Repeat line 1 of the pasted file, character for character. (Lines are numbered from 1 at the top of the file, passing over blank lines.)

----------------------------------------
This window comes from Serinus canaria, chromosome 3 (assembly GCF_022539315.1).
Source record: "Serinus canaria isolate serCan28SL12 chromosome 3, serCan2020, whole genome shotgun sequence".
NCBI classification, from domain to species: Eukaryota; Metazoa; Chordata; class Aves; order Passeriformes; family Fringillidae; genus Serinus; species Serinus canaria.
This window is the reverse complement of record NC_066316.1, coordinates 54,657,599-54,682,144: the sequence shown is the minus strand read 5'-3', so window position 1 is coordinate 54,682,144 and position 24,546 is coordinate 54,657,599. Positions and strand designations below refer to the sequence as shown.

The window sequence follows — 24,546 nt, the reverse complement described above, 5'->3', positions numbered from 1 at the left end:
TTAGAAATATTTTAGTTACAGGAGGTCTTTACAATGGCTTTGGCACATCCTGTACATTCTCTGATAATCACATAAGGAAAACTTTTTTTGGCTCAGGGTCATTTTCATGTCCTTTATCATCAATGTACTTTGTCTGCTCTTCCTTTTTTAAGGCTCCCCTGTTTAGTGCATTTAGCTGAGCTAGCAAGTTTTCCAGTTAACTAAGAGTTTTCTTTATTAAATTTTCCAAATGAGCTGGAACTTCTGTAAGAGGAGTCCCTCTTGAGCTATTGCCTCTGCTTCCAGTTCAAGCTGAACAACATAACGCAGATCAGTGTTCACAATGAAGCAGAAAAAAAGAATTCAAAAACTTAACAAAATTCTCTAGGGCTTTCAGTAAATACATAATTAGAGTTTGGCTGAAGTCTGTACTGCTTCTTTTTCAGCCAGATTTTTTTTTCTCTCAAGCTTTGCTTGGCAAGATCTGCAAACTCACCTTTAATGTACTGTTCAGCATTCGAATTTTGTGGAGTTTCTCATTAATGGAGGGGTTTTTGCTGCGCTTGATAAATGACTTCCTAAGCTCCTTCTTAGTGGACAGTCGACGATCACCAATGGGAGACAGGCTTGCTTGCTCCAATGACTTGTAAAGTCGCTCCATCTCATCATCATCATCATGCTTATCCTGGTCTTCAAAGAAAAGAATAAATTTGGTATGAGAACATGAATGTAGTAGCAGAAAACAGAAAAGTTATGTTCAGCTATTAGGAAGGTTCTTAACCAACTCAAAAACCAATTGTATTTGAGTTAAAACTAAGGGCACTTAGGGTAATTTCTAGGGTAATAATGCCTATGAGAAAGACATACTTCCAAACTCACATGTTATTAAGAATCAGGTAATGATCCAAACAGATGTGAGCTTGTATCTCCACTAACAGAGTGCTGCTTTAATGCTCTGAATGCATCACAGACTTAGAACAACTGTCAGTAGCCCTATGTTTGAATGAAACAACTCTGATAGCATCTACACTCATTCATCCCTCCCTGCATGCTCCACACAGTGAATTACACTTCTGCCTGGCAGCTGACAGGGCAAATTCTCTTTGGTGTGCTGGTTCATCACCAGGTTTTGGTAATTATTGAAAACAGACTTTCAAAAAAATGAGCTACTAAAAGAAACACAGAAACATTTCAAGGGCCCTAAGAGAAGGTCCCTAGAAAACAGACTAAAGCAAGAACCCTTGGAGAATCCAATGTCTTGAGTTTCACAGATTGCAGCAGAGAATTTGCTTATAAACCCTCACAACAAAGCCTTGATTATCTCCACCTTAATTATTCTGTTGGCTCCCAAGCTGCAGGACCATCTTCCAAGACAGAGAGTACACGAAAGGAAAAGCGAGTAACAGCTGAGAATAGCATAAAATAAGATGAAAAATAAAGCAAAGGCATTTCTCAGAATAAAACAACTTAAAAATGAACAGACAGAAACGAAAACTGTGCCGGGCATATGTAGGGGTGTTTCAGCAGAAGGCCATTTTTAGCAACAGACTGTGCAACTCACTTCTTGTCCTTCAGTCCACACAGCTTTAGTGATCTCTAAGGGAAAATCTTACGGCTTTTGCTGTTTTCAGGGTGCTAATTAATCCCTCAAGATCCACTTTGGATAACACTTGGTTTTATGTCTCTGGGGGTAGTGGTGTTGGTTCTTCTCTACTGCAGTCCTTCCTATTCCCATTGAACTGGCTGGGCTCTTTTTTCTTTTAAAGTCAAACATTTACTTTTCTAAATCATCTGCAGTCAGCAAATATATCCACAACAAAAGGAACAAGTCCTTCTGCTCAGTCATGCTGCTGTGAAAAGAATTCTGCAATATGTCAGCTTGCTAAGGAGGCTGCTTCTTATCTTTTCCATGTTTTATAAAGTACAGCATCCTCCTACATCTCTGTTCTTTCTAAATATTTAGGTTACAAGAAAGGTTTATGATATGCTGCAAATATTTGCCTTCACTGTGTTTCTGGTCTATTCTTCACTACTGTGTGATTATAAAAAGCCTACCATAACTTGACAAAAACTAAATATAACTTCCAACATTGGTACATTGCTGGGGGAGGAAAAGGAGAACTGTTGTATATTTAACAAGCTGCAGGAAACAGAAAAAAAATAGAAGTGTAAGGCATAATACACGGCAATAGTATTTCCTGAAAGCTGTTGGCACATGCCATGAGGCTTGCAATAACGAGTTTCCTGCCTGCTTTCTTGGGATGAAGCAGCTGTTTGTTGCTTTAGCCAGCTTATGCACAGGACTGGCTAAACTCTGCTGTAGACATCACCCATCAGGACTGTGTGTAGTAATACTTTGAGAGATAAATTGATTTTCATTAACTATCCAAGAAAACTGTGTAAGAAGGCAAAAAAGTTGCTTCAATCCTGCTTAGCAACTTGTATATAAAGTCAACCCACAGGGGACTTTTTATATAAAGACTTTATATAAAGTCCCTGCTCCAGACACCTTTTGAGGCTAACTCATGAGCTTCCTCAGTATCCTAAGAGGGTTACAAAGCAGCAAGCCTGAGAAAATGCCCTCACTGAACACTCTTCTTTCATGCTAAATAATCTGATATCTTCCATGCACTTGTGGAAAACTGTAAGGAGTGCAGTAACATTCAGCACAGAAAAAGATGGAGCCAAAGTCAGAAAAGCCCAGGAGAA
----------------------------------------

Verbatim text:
This window comes from Serinus canaria, chromosome 3 (assembly GCF_022539315.1).